BusinessCloud has revealed the UK’s top young tech talent on its ‘35 Tech Entrepreneurs Under 35′ list.
Nominations came flooding in from tech talent aged 17 to 35, with many already having started several businesses before they hit their 30th year.
Thanks to the incredible response to the call for nominations we were also able to create a second ‘ones to watch’ list for the young entrepreneurs that were still starting out on their journey but showed great potential.
The ‘ones to watch’ are:
Bolland, Josh Cole (27) – JB Cole UK
Josh Cole Bolland founded JB Cole UK in 2008 when he was just 18. The company uses cloud technology to help complex organisations become more profitable and make their employees more effective. In 2016 and 2017 Cole was recognised in the BIMA100 for achievements in digital.
Brody, Dr Leigh (34) – Desktop Genetics
Dr Leigh Brody worked as a research assistant at the Broad Institute of Harvard and MIT for nearly four years while finishing her PhD at Imperial College London. She then moved to Index Ventures and GlobalAcorn before joining Desktop Genetics, a biotech company with a focus on AI, as chief scientific officer.
Driscoll, Jack (23) – Drop App
Tackling the loneliness epidemic is Jack Driscoll’s Drop App. The app links all users’ social media platforms in one place and then lets them match with other users nearby. Used by travellers, students and people who have just moved to a new place, the app helps people make friends in a social media age.
Ellis, Carl (30) – HE Inventions
Dr. Carl Ellis worked as a data scientist at fashion eCommerce aggregator Lyst until 2015, before starting work on HE Inventions full time. The company creates mixed-reality products for the packaging and retail industry and in 2015 received a £150,000 grant from Innovate UK. By 2017 company turnover was £275,000.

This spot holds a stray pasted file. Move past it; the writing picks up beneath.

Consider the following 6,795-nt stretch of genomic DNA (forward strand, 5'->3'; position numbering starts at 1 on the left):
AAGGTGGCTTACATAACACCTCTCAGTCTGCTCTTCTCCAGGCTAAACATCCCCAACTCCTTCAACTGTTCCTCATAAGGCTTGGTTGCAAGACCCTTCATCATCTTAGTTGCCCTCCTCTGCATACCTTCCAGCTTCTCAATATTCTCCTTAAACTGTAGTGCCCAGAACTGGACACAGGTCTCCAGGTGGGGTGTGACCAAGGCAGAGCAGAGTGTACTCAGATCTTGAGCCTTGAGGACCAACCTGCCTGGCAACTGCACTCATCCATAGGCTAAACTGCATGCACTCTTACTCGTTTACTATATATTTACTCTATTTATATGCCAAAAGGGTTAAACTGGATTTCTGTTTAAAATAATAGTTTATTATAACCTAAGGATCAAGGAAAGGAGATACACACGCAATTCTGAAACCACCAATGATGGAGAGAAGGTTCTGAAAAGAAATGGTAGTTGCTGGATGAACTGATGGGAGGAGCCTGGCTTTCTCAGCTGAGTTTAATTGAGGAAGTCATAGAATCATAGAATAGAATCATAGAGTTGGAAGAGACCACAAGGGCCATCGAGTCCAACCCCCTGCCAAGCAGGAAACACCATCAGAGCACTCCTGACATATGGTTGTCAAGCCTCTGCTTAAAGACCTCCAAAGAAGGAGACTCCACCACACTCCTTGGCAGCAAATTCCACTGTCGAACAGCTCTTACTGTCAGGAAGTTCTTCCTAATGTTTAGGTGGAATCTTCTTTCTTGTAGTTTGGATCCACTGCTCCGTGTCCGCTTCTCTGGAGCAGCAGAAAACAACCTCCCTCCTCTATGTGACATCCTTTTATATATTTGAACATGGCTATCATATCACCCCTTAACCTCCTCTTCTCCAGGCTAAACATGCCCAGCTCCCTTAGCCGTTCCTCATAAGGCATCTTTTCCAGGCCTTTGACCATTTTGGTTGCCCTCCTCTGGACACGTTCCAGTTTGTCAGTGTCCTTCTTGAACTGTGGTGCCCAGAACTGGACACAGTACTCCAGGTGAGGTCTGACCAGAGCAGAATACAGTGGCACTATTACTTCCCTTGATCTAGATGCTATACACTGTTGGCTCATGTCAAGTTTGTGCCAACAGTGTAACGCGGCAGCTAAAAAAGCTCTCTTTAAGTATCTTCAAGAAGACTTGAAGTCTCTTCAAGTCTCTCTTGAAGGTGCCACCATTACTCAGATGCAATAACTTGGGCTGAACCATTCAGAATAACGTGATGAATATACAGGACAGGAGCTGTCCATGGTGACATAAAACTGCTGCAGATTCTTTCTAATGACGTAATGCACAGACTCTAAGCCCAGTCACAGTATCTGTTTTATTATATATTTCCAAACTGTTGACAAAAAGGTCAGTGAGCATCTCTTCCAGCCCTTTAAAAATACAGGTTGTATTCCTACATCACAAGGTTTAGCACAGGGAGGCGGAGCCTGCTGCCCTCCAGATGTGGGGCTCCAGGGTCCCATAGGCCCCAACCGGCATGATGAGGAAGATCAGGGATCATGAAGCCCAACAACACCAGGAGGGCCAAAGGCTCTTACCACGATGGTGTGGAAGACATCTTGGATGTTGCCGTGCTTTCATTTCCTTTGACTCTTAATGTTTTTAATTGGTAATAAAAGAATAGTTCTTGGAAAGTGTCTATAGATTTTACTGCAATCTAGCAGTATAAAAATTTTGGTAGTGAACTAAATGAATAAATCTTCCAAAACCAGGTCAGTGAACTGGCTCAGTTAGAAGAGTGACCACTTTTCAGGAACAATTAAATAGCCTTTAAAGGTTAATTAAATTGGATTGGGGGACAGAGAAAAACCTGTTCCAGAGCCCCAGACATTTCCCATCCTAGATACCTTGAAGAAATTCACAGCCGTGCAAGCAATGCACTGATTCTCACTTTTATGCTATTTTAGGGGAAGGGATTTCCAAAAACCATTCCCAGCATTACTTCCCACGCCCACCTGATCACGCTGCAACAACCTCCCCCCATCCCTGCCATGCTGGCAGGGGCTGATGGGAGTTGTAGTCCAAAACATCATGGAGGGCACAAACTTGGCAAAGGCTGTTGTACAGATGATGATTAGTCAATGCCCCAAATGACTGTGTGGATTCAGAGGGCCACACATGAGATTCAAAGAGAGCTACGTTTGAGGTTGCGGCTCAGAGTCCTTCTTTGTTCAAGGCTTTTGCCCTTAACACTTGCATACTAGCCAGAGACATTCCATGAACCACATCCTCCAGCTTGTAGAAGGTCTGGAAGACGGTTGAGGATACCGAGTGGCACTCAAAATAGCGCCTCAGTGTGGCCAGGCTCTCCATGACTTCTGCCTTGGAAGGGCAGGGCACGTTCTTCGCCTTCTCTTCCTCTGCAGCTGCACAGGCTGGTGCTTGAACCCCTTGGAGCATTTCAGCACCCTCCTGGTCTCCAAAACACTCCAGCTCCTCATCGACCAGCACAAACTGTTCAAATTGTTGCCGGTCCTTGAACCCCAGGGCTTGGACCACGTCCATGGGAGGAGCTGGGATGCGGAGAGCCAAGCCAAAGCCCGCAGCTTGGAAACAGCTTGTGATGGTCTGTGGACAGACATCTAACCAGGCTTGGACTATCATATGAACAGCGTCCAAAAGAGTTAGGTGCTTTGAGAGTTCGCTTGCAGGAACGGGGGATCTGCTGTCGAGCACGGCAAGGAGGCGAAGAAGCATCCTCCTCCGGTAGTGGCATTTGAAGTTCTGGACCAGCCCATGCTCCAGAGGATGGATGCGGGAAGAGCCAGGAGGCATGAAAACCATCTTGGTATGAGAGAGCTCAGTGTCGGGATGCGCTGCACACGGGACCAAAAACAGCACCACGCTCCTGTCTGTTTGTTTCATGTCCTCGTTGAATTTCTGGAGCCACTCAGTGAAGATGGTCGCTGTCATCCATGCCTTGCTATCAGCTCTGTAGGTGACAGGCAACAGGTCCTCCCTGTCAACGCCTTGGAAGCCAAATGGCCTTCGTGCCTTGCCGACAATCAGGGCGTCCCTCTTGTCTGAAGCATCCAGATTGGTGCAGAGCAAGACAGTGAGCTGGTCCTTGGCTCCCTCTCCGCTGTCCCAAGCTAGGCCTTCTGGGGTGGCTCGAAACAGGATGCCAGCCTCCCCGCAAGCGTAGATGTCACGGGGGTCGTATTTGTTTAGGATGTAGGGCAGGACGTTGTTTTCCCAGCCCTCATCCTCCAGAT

Keelagher, Martin (32) – Agile Automations
In 2012 Martin Keelagher founded Walford Cunningham & Hayes as an institutional angel investor, setting the company up to invest in businesses and create a range of start-up companies. During that time he has invested in and acted as founding director for three tech businesses; Agile Automations, CNi Solutions and The PR Cavalry.
Jessup, Beau Rose (18) – Specialname.cn
Starting her baby naming platform at just 15, student Beau Rose Jessup’s Special Name has helped 489,000 Chinese parents choose tailored western names for their babies. Jessup is also an ambassador for Postcards for Peace, working with children, parents and schools around the world to promote unity, equality and diversity.
Jones, Lydia (19) – HallHang
Serial entrepreneur Lydia Jones’ HallHang lets students find out what’s happening in university halls across their city. Last year she won a scholarship to the BOS conference in Boston and has been featured on publications such as BuzzFeed and the Independent. Previous start-ups include Leema Enterprise for the FitFlash and Trooops apps.
Kotecha, Nisha (33) – Good News Shared
Nisha Kotecha is a social entrepreneur who set up Good News Shared in 2014 to highlight the world’s positive news. She has also been on the Community Links Enterprise Programme, a scholar on the Hub Launchpad programme, a member of the Institute of Directors and a participant on the Erasmus for Entrepreneurs programme.
Lawes, Michael (25, left) & Madeley, Jordan Ryan (24) – BizzleIt
Young entrepreneurs Michael Lawes & Jordan Ryan Madeley both showed their entrepreneurial spark early, with Lawes launching an Xbox repair and resale eBay business at 14 and Madeley learning coding at 12. BizzleIt was launched in 2016 and connects small businesses through tech, recently landing a contract to provide SPAR stores with a loyalty app.
Ramsey, Peter (24) – Movem
Peter Ramsey founded Movem in 2013 at 19, creating the first instant tenant reference tool. The company has taken a time-consuming, stressful and expensive experience and made it instant. The commercial director of CheapFlights.com invested and joined the board of directors in 2016 and the company has active users in over 350 towns and cities in the UK.